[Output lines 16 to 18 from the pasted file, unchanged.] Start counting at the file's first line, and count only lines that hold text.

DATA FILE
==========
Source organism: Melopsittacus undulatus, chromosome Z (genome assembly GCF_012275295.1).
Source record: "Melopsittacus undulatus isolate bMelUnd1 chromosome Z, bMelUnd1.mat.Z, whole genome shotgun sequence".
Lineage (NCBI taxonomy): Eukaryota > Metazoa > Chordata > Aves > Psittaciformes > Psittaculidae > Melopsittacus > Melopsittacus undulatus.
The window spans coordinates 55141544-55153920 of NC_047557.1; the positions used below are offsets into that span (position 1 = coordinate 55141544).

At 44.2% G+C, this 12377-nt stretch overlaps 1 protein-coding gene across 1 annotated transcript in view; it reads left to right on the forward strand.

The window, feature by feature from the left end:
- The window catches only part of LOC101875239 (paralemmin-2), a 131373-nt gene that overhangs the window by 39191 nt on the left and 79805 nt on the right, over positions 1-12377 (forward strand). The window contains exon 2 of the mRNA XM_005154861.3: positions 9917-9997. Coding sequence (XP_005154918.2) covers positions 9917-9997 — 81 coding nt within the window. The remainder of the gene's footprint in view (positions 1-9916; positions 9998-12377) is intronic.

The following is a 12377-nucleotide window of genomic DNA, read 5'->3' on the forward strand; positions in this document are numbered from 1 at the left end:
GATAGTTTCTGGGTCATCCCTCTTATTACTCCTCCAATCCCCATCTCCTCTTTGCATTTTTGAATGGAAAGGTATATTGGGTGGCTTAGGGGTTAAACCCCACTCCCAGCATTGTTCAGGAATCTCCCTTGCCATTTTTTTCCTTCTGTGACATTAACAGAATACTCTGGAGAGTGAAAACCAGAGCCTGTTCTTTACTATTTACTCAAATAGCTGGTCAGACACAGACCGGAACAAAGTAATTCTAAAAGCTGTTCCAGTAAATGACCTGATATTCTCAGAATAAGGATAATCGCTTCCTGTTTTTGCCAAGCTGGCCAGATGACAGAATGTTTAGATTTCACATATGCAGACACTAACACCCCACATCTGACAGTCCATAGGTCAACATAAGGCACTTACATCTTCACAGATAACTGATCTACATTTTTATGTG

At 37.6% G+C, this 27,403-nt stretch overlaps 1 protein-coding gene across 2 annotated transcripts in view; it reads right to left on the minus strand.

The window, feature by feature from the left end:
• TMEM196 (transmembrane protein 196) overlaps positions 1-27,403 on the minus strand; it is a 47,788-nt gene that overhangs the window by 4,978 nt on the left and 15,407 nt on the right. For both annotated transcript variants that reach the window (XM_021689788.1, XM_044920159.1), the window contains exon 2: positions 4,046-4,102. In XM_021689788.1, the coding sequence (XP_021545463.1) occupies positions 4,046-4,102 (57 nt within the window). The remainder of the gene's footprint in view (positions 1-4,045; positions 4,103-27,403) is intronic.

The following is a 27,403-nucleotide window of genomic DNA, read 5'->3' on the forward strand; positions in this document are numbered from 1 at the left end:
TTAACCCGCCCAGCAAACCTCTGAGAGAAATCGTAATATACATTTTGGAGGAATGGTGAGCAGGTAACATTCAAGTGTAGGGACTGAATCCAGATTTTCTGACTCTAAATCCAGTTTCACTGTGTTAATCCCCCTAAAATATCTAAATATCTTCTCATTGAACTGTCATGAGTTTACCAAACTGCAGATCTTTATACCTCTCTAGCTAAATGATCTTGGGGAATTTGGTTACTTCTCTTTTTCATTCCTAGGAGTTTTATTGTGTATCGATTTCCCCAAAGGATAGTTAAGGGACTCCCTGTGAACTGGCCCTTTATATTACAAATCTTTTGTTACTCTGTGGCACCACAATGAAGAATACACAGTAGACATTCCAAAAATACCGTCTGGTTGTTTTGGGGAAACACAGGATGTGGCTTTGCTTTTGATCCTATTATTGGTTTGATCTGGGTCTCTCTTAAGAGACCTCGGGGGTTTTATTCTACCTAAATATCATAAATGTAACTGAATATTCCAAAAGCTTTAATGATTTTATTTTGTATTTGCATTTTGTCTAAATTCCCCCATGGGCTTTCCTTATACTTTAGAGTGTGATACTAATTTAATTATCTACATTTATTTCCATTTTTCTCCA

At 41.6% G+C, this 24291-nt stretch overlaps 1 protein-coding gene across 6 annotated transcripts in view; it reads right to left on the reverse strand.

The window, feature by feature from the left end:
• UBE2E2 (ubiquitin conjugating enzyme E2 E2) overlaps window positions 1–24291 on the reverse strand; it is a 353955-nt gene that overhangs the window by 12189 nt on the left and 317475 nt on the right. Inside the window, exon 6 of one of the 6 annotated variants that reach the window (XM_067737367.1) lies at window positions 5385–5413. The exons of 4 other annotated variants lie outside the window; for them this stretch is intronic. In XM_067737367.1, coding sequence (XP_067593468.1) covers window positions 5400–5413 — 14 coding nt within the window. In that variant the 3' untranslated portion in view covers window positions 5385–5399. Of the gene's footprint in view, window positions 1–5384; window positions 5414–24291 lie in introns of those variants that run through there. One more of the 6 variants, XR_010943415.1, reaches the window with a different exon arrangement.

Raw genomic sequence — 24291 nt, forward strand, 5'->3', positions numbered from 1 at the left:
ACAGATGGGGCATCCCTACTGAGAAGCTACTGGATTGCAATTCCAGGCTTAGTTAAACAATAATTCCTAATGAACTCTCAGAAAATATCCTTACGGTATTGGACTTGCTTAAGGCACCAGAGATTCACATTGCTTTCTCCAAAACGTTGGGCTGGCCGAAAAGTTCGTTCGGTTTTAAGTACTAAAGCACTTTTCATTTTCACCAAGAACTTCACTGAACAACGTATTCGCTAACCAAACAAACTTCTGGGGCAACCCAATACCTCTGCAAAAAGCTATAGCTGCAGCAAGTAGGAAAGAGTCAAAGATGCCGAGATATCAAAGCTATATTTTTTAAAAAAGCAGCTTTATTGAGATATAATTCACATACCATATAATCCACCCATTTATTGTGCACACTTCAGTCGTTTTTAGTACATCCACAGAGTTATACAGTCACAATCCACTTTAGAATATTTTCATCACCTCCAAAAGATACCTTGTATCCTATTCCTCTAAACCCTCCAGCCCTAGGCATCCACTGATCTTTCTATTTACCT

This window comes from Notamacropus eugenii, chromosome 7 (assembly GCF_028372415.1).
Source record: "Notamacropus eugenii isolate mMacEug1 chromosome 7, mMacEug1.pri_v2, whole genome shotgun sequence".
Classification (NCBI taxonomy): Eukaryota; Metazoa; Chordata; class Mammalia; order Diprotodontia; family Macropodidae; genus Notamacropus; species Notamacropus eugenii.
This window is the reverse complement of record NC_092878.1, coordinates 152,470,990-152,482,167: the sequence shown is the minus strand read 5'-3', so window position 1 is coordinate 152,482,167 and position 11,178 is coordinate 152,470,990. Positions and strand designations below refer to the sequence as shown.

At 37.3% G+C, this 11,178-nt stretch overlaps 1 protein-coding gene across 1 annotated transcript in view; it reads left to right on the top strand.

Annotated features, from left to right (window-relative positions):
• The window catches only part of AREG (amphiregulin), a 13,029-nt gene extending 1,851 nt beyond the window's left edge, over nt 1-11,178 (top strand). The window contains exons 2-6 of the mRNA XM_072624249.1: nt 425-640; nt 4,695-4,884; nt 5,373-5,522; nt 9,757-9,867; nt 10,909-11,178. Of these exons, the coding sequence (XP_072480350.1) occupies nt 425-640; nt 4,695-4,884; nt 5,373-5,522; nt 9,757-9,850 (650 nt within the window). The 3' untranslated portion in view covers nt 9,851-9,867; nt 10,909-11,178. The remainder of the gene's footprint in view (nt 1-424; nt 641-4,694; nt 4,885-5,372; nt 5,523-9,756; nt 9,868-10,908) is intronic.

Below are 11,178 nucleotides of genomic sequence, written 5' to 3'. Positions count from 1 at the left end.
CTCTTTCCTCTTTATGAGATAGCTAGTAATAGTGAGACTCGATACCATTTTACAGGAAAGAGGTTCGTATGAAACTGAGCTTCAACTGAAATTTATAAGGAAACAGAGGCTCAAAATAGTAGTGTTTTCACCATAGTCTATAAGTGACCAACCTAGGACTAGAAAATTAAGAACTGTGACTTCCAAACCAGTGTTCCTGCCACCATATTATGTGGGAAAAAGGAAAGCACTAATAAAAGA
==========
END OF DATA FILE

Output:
The window, feature by feature from the left end:
• UBE2E2 (ubiquitin conjugating enzyme E2 E2) overlaps window positions 1–24291 on the reverse strand; it is a 353955-nt gene that overhangs the window by 12189 nt on the left and 317475 nt on the right. Inside the window, exon 6 of one of the 6 annotated variants that reach the window (XM_067737367.1) lies at window positions 5385–5413. The exons of 4 other annotated variants lie outside the window; for them this stretch is intronic. In XM_067737367.1, coding sequence (XP_067593468.1) covers window positions 5400–5413 — 14 coding nt within the window. In that variant the 3' untranslated portion in view covers window positions 5385–5399. Of the gene's footprint in view, window positions 1–5384; window positions 5414–24291 lie in introns of those variants that run through there. One more of the 6 variants, XR_010943415.1, reaches the window with a different exon arrangement.

Raw genomic sequence — 24291 nt, forward strand, 5'->3', positions numbered from 1 at the left: